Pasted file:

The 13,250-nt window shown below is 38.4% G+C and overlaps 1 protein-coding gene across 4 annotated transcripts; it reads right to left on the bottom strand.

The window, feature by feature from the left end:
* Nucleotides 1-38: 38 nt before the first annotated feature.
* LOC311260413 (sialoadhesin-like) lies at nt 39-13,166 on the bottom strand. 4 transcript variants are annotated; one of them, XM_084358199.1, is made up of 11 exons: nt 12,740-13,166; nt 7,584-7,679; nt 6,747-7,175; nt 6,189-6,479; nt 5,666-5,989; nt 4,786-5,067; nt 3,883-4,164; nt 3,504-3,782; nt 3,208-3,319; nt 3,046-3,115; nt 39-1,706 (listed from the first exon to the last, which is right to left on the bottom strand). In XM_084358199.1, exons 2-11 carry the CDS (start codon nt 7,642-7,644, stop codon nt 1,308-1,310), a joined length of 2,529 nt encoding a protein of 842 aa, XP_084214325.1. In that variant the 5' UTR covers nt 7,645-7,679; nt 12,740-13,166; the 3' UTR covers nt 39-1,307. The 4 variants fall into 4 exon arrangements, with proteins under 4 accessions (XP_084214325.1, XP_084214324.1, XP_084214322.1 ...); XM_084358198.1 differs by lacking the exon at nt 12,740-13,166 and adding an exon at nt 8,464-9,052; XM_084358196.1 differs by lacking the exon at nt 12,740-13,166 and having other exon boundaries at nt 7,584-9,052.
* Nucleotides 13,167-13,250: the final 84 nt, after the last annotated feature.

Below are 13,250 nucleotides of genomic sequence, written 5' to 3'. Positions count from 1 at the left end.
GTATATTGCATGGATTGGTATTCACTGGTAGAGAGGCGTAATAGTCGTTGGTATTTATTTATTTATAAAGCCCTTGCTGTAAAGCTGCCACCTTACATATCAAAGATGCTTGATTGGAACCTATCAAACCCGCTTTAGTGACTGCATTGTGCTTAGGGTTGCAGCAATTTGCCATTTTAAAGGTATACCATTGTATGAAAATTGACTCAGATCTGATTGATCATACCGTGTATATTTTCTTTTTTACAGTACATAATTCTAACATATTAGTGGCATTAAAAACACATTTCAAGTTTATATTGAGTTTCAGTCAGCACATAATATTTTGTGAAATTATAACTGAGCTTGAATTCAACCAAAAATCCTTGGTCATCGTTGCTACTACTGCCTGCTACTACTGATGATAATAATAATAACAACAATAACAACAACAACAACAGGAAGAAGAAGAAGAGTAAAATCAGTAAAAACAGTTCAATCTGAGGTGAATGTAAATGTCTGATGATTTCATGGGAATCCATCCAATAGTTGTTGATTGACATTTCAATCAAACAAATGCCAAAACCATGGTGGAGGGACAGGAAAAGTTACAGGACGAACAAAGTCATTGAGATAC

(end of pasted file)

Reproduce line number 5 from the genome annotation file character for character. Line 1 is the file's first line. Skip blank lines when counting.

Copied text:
* Nucleotides 13,167-13,250: the final 84 nt, after the last annotated feature.